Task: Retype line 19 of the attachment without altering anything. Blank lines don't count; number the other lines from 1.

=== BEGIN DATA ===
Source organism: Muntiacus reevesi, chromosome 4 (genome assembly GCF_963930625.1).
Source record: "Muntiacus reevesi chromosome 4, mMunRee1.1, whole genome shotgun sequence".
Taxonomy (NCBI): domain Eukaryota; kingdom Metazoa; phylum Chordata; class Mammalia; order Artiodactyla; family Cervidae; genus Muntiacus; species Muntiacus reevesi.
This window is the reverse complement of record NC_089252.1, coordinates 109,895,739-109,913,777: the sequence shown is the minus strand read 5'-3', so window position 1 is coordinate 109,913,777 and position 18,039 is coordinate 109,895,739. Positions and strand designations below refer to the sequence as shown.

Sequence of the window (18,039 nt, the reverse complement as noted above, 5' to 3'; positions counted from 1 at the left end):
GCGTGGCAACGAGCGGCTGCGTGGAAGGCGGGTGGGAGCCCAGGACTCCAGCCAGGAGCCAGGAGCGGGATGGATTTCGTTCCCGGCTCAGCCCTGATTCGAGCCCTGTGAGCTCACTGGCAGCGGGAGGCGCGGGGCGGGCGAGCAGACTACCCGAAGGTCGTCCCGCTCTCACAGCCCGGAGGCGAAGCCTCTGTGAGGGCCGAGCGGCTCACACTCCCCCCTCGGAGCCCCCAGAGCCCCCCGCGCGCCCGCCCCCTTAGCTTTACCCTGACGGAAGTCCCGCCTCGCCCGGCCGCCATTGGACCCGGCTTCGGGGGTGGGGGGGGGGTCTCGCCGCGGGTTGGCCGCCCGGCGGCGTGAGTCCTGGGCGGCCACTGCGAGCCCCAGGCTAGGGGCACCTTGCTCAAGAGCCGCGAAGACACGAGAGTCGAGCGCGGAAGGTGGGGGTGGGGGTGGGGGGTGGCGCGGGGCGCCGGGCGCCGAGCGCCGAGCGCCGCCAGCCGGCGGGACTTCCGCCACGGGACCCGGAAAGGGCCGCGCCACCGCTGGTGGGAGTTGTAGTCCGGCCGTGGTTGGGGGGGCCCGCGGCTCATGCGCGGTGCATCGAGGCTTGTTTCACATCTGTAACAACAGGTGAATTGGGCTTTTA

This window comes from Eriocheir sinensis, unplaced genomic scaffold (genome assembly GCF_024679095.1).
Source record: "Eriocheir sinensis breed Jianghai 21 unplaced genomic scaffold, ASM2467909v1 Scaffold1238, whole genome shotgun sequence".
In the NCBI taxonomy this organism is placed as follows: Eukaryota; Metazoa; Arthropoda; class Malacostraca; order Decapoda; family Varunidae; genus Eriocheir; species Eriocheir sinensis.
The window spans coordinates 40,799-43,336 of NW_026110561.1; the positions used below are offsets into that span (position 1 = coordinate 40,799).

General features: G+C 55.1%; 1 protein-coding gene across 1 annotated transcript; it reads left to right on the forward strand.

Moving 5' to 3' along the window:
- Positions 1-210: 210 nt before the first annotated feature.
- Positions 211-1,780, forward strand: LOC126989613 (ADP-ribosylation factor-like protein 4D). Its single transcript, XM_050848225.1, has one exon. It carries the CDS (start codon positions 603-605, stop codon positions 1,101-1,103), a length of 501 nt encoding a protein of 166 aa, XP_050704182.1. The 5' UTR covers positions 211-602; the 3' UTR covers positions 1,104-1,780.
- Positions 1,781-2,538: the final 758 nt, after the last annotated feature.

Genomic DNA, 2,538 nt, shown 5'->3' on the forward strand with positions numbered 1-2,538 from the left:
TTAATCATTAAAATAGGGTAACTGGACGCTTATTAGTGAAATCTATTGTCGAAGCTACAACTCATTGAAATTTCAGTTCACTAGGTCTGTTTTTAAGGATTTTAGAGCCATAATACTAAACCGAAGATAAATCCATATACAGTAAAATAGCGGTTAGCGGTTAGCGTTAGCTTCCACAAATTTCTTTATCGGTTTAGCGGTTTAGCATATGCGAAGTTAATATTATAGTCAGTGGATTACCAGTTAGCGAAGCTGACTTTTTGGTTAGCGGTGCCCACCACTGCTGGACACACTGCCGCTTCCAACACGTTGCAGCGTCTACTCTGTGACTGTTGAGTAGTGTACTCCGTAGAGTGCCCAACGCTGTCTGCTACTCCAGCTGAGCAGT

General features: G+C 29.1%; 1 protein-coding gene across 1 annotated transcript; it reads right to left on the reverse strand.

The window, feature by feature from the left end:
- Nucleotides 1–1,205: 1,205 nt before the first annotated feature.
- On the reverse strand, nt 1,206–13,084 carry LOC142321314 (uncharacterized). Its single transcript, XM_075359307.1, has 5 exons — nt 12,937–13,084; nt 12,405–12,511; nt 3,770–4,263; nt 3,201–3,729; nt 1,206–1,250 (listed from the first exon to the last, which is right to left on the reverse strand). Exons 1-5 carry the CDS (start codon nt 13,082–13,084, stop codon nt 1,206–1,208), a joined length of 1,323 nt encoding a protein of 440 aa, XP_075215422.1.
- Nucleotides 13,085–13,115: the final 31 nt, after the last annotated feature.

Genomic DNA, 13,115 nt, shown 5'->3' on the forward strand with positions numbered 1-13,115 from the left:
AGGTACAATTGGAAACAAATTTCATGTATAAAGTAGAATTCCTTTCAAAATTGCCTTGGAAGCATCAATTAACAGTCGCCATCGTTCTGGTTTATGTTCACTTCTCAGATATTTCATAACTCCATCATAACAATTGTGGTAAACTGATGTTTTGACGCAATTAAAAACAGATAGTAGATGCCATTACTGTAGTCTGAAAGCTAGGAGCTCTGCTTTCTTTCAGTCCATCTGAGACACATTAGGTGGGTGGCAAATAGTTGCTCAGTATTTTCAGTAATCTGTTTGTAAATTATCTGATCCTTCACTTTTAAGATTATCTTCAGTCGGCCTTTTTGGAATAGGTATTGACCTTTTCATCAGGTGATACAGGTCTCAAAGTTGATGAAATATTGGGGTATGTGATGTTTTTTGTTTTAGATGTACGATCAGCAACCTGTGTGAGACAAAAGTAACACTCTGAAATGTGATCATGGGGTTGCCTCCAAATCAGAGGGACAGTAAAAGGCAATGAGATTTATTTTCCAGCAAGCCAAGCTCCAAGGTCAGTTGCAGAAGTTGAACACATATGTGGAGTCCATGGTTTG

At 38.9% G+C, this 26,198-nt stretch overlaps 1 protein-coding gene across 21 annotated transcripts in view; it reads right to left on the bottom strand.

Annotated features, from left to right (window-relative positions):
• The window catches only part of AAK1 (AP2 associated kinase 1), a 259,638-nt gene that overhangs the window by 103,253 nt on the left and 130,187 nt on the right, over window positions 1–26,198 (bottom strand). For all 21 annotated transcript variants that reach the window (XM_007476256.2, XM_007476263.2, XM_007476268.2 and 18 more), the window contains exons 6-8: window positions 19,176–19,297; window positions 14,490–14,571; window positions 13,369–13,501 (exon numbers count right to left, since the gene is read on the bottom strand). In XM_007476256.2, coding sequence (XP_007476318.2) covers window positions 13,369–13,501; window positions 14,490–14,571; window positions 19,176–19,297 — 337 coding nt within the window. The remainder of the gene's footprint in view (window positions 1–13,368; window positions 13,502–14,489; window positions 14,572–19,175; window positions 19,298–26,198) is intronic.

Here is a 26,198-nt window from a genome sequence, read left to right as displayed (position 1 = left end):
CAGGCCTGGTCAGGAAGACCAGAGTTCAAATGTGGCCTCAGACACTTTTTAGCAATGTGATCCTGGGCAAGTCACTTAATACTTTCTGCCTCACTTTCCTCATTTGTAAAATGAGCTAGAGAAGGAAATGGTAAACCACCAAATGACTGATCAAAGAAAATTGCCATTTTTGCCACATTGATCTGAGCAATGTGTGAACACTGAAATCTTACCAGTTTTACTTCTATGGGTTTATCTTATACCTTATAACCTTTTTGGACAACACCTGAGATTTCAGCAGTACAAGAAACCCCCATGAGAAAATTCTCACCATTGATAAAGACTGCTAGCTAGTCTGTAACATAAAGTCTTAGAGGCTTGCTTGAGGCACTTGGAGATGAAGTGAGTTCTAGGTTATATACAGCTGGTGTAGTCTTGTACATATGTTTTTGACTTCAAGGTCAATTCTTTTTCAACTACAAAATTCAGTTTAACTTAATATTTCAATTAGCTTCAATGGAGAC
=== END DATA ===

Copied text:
The window, feature by feature from the left end: